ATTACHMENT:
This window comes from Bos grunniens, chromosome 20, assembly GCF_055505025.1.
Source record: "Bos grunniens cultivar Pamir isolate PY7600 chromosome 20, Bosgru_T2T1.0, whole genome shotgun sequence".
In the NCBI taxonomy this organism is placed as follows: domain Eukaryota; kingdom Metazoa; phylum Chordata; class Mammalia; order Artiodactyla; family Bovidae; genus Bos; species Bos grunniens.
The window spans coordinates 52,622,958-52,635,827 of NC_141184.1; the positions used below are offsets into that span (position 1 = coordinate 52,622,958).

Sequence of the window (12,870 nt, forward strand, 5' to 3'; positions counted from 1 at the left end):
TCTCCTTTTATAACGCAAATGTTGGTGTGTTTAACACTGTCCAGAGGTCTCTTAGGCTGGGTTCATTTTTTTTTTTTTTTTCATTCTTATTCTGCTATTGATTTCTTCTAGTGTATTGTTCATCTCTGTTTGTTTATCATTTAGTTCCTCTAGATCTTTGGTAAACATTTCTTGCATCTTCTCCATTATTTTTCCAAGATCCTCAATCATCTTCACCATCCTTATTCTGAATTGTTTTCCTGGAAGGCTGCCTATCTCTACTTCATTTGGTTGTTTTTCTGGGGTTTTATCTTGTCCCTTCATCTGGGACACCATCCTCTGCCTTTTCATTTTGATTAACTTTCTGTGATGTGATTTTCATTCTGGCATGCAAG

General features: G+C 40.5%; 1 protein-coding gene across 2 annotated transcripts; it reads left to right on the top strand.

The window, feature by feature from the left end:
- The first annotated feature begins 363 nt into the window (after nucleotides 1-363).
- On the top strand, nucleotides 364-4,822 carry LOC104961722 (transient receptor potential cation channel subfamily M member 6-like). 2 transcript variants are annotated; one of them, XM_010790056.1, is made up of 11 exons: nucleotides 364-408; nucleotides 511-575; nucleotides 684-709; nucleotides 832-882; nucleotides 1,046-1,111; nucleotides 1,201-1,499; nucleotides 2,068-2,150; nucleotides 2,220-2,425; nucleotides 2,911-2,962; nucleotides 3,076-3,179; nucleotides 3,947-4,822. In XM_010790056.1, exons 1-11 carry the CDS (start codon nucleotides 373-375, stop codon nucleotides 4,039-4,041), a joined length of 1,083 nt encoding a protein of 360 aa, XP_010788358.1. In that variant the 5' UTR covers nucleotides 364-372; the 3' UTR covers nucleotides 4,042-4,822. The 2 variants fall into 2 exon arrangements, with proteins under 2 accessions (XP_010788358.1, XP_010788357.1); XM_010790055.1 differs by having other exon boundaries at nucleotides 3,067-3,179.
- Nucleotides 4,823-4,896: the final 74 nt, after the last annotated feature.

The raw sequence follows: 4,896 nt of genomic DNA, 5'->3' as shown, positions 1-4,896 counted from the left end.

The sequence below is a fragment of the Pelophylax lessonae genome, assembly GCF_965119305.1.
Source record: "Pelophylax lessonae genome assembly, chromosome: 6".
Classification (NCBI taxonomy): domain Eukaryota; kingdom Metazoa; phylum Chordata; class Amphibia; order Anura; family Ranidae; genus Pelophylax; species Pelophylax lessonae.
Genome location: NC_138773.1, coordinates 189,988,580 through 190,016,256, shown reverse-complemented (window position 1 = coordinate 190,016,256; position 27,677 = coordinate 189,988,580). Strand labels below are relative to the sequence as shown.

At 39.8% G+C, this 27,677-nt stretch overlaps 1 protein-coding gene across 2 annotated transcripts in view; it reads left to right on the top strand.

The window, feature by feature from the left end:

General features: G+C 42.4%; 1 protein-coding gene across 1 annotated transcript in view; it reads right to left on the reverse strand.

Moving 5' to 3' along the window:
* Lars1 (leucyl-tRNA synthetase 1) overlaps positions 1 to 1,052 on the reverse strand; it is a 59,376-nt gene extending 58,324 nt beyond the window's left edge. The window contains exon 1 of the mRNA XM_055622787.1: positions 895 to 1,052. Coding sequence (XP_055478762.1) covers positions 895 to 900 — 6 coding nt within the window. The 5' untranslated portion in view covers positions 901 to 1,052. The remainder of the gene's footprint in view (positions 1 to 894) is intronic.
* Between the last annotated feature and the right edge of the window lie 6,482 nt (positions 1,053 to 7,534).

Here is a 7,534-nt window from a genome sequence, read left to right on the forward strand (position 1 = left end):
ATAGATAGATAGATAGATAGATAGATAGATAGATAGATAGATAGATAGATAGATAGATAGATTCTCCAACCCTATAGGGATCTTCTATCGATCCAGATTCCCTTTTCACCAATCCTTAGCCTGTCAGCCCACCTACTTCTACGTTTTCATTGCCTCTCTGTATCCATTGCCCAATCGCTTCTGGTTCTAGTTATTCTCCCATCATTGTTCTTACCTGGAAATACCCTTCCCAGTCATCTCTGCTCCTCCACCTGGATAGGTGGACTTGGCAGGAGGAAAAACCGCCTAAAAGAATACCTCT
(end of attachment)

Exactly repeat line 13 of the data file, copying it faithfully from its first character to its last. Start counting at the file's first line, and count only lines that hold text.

The sequence below is a fragment of the Pelophylax lessonae genome, assembly GCF_965119305.1.